turned into a prisoners' ward. Be a good boy and
go to sleep.

[Moves away. The English Prisoner pulls
a shade over his eyes.



A lofty Bier-Halle in Berlin^ packed with men and
a sprinkling of women; small tables, beer-tankards,
long pipes, short pipes, cigars, a few cigarettes; plat-
form to right; constables at long table with reporters,
some constables facing platform, others audience;
high reading-desk, table for Chairman, and a few
chairs on platform.

« Hum of subdued conversation — a note of restless
expectation and excitement.

First Citizen
It's shameful.

I.] In Gremio Deorum 205

Second Citizen
What's shameful?

First Citizen
Using the police to stifle public opinion. .

Second Citizen

They've been doing that since the war began.
The world's gagged. I've just heard from New
York that it's as bad there — not a song can be
sung in a music-hall without the consent of the
police. It's not militarism that's the curse of the
world, it's the present generation's own damned
stupidity that stands this sort of thing.

First Citizen

What can you expect of a system that tries to
reduce everybody to the same low level? The only
sensible political philosophy is anarchism — the
removal of fetters to free development.

Second Citizen

The present generation 's too stupid to appreciate
freedom. They clamour for the State as if it were
a medicine-man, and when they've got a bottle of
something with a label on it they feel better. All
their so-called progress is only exchanging one evil
or one delusion for another.

First Citizen

With all our vaunted civilisation we have re-
verted intellectually to the hand-to-mouth stage.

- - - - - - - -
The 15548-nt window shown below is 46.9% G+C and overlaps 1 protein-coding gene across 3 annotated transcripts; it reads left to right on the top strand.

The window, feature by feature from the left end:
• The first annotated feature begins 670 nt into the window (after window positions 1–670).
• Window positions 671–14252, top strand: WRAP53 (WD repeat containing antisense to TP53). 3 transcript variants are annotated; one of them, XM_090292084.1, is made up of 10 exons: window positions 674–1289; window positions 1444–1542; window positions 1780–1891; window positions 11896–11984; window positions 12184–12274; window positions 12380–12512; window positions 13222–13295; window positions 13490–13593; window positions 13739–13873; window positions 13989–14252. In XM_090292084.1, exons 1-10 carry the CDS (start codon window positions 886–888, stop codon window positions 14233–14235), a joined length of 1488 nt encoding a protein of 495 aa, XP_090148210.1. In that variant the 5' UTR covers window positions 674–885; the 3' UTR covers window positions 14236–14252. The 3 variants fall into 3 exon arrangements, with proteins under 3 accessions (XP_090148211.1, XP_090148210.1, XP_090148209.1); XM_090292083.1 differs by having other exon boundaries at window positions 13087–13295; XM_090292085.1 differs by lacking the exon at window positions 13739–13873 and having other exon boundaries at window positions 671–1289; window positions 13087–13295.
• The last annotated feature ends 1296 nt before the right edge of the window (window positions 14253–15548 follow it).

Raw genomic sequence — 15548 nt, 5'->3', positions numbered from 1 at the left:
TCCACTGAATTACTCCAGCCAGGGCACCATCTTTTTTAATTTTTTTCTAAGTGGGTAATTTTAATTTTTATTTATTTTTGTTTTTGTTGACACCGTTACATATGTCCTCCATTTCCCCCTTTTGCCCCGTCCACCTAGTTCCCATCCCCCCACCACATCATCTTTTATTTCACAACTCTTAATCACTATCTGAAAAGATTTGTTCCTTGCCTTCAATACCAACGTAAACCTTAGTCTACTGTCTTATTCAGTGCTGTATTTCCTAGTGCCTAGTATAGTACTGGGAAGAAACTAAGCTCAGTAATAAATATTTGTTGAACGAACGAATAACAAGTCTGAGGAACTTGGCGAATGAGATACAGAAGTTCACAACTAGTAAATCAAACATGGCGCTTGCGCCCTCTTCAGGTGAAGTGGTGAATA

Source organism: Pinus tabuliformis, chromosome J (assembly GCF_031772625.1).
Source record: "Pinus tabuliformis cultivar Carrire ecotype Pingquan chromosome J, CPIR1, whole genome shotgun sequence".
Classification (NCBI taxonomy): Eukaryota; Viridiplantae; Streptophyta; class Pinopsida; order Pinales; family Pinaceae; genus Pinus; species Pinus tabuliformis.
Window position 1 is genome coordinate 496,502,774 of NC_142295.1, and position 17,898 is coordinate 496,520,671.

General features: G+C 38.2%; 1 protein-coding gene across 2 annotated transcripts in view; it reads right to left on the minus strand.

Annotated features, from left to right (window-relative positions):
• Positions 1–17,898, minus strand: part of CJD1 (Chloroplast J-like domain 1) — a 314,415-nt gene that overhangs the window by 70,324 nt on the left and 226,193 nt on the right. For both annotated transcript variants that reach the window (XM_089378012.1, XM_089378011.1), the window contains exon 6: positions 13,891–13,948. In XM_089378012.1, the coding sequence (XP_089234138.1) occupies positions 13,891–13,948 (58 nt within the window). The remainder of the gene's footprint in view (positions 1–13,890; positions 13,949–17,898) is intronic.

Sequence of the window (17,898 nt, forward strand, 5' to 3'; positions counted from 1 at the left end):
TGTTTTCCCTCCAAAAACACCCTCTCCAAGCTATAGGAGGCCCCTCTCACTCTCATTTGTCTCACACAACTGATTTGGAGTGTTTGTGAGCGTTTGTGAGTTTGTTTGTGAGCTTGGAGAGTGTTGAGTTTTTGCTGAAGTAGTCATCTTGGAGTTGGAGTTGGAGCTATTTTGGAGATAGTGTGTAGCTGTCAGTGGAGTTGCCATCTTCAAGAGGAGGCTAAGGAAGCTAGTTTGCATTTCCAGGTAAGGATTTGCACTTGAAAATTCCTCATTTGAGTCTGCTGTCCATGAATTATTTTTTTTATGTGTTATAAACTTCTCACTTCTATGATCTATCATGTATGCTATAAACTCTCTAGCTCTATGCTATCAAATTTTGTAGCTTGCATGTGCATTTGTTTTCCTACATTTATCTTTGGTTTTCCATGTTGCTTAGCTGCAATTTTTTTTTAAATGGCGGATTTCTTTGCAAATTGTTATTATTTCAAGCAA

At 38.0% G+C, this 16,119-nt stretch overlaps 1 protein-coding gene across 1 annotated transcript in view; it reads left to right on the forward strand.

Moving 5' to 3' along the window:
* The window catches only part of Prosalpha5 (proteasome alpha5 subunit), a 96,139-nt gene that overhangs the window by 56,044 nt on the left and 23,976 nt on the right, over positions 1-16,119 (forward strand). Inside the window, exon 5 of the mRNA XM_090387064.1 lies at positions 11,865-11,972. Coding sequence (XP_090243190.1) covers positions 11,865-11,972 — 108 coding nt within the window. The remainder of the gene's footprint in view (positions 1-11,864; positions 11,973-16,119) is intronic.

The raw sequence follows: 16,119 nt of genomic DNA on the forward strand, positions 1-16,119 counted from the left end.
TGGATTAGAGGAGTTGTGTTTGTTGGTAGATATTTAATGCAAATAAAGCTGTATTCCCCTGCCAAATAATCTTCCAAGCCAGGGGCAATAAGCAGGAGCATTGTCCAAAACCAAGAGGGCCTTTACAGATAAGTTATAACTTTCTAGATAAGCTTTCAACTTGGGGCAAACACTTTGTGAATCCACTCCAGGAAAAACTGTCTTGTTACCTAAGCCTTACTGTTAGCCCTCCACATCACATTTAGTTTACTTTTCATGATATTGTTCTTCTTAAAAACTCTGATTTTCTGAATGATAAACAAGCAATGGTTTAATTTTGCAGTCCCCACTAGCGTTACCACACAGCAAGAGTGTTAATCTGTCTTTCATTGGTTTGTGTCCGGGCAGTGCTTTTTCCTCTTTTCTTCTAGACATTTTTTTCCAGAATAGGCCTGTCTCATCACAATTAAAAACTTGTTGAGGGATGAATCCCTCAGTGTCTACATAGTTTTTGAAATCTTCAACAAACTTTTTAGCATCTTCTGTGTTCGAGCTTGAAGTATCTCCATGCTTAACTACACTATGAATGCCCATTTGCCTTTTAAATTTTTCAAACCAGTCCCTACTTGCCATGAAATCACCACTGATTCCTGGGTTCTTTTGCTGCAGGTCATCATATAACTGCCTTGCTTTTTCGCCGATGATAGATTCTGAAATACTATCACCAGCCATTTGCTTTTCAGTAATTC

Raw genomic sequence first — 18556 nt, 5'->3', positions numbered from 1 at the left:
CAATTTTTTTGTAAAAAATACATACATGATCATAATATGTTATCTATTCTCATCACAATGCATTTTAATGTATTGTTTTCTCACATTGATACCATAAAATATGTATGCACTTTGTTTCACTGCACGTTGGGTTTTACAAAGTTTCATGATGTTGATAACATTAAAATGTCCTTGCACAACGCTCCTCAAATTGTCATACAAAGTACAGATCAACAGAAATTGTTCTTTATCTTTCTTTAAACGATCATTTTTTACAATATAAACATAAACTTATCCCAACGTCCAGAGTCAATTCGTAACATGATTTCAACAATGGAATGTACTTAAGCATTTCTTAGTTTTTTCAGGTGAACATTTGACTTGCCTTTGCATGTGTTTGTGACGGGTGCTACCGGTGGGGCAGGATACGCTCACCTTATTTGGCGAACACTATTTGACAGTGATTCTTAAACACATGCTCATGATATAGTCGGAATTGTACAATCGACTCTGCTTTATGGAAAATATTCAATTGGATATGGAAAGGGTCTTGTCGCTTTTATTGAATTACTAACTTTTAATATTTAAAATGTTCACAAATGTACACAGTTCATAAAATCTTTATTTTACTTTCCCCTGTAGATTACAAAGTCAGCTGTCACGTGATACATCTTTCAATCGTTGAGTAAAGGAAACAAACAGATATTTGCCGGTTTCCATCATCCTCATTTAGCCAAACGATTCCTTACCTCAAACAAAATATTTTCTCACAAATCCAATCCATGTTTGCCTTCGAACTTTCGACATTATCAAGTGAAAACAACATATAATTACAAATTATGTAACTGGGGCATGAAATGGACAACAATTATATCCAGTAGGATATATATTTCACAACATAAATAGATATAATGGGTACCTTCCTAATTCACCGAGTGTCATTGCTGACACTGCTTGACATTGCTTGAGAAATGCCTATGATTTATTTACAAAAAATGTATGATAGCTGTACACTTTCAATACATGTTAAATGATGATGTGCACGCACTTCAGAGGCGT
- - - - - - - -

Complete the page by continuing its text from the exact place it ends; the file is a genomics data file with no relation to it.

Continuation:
2o6 The Sands of Fate [i.

Only It's on such a gigantic scale that we can't get
it into a panorama. Look at this War — we dash
Into It as if we were cutting into cake, with no more
attempt to grasp its meaning than if we were
women at a tea-fight {Kaffee-Klatsch), and now we
are clamouring for peace In just . . .

[Noise at the back; everybody rises to see
what it is.
Uninvited guests !

Second Citizen {looking at his watch)

High time they began !

[Noise continues; some person invisible to the
audience speaking in background. Hush-
ing and silence.

^^ Gentlemen, I should be glad to admit you,
but this meeting is under the supervision of
the police, and admissions are by invitation
only. If you persist in trying to force an
entrance I must hand over the doors to the
police officer.''^

[Noise — cries of ^^ Shameful! " '^ Police to the
devil r'' "Downwiththe police I ^^ Constables
sit stolid and observant at table. Outside
a shot is fired; then follow several. A mus-
cular, commanding voice shouts, " Close the
doors r"^ {Thiir zu !) Closing of doors.

^ First Citizen

We are In a rat-trap.

[Firing outside, screams of women, and shouts
of command and defiance. Then a thunder-

I-] In Gremio Deorum 207

ing volley ; screams and yells growing less
and less until silence.
[The muscular, commanding voice: ^^ Gentle-
men, you can proceed with your meeting.''^
The prelude 's taken the stomach out of it.

[Door at side of platform opens and three men
in frock coats enter. The Chairman at table
pours out glass of water. Others take seats on
either side.

Gentlemen — We are met here to-night under
somewhat exceptional circumstances. Public meet-
ings, as you know, are forbidden. This is not a pub-
lic meeting and, as you may have observed, it is
under the protection of the police {a titter).

[Constables look round to discover the author
of the unseemly interruption.
I beg the audience to remain calm and to re-
member that we owe the privilege of meeting at all
to the intervention of His Majesty. We should also
remember that the police are only performing their
duty, and I feel sure their duty is often as unpleas-
ant to them as it is . . . [Noise and a pause.
[Burly police officer walks up the middle pas-
sage to the table and addresses the Chair-
man, rather short of breath.

Police Officer

I respectfully request the Chairman not to refer